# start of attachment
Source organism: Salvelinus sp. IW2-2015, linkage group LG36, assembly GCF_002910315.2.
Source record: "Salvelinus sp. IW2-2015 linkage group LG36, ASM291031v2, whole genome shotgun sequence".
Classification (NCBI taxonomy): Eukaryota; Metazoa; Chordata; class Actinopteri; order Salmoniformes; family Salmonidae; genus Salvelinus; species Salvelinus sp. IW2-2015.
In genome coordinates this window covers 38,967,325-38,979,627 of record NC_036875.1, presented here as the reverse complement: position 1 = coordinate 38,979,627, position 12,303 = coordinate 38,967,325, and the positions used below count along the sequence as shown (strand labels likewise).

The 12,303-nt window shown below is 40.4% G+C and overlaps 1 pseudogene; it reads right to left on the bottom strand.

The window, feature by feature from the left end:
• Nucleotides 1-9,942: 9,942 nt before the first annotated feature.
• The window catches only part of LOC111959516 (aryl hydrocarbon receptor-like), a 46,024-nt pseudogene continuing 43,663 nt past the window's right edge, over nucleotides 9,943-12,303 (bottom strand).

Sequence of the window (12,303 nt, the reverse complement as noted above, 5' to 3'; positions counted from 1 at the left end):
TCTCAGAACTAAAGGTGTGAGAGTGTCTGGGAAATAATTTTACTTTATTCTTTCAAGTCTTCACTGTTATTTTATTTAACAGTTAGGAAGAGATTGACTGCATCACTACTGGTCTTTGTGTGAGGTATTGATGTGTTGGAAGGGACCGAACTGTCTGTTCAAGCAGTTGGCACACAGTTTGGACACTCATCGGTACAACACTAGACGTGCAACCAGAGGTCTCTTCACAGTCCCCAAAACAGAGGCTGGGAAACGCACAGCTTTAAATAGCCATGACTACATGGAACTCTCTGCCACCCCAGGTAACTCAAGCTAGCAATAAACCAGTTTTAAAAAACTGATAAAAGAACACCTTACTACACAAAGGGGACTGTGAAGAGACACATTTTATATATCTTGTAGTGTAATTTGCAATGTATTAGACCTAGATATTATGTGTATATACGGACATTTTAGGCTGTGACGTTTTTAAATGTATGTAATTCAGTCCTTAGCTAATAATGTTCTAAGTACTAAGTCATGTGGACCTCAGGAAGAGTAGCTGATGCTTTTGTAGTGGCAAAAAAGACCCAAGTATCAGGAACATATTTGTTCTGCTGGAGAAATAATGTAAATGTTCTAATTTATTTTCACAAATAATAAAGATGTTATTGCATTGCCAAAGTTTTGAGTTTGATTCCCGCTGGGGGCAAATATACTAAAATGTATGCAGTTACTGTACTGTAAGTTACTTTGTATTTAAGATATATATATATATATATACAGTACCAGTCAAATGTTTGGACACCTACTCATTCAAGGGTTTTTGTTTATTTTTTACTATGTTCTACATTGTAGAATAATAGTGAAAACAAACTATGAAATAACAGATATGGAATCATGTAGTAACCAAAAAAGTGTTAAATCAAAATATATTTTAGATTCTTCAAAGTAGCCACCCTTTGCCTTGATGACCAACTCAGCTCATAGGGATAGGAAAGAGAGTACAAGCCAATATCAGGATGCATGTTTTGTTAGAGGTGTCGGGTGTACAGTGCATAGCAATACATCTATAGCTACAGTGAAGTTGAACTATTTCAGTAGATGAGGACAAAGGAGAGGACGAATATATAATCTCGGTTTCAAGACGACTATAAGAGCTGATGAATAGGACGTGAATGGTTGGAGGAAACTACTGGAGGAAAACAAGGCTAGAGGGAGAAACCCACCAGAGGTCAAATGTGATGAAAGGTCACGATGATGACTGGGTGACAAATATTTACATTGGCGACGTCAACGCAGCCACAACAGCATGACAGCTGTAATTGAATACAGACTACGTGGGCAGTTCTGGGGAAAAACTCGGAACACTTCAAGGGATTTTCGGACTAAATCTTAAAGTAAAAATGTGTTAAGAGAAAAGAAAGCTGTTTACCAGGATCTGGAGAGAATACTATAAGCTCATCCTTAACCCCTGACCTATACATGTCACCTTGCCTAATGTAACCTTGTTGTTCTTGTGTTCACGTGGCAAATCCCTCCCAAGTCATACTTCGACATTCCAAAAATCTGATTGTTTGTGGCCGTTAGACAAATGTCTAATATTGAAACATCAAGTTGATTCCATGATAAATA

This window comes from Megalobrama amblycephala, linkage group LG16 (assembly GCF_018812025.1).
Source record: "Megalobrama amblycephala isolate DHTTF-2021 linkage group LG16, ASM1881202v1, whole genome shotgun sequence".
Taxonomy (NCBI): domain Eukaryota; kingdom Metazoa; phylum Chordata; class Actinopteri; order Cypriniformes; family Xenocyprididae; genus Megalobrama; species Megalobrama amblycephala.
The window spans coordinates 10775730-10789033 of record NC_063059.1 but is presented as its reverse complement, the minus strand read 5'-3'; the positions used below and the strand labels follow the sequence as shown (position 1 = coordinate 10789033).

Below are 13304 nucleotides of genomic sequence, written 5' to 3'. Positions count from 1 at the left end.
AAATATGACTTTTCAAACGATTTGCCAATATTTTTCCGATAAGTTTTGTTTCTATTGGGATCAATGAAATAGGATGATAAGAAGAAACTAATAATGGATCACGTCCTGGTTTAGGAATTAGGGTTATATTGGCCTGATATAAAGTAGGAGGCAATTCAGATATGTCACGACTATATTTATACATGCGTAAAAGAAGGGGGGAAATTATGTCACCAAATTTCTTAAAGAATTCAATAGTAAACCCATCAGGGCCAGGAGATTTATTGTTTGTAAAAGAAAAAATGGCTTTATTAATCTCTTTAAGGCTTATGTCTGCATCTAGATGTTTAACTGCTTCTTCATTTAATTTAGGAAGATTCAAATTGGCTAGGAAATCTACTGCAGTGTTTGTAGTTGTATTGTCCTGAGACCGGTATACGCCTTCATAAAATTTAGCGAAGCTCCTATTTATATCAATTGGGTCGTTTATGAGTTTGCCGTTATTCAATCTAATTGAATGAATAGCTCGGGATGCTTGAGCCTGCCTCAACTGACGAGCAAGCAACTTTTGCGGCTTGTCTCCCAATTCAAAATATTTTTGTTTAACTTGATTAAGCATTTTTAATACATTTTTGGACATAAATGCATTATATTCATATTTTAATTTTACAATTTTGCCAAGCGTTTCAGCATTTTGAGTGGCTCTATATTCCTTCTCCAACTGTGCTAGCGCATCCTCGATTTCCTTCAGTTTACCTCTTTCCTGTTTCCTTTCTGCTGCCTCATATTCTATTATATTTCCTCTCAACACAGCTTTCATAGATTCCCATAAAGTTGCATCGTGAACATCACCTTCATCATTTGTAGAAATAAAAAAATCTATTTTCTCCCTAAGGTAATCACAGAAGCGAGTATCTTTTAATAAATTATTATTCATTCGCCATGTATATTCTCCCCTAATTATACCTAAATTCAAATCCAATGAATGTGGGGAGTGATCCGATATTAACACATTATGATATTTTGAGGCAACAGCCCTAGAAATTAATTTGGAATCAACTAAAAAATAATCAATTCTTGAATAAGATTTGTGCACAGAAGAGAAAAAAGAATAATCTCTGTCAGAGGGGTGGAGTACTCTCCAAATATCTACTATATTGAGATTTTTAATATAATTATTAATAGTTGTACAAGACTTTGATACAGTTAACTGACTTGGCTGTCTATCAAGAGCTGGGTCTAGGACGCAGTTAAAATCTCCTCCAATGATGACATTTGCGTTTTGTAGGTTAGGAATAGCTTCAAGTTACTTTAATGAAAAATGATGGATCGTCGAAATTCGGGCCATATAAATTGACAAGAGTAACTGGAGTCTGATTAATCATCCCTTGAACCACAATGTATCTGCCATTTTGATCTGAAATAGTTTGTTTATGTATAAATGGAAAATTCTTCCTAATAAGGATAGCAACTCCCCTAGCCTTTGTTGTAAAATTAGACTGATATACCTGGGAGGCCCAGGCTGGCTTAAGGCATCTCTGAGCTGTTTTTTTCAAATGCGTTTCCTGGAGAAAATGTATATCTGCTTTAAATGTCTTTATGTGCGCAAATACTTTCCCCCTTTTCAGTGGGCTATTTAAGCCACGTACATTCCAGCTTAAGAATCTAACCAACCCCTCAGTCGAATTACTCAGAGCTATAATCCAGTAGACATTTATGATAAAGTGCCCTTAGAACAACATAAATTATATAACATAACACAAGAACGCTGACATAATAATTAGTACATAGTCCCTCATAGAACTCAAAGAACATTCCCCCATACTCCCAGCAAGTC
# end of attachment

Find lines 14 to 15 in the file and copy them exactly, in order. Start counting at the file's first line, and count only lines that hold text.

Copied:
The window spans coordinates 10775730-10789033 of record NC_063059.1 but is presented as its reverse complement, the minus strand read 5'-3'; the positions used below and the strand labels follow the sequence as shown (position 1 = coordinate 10789033).

Below are 13304 nucleotides of genomic sequence, written 5' to 3'. Positions count from 1 at the left end.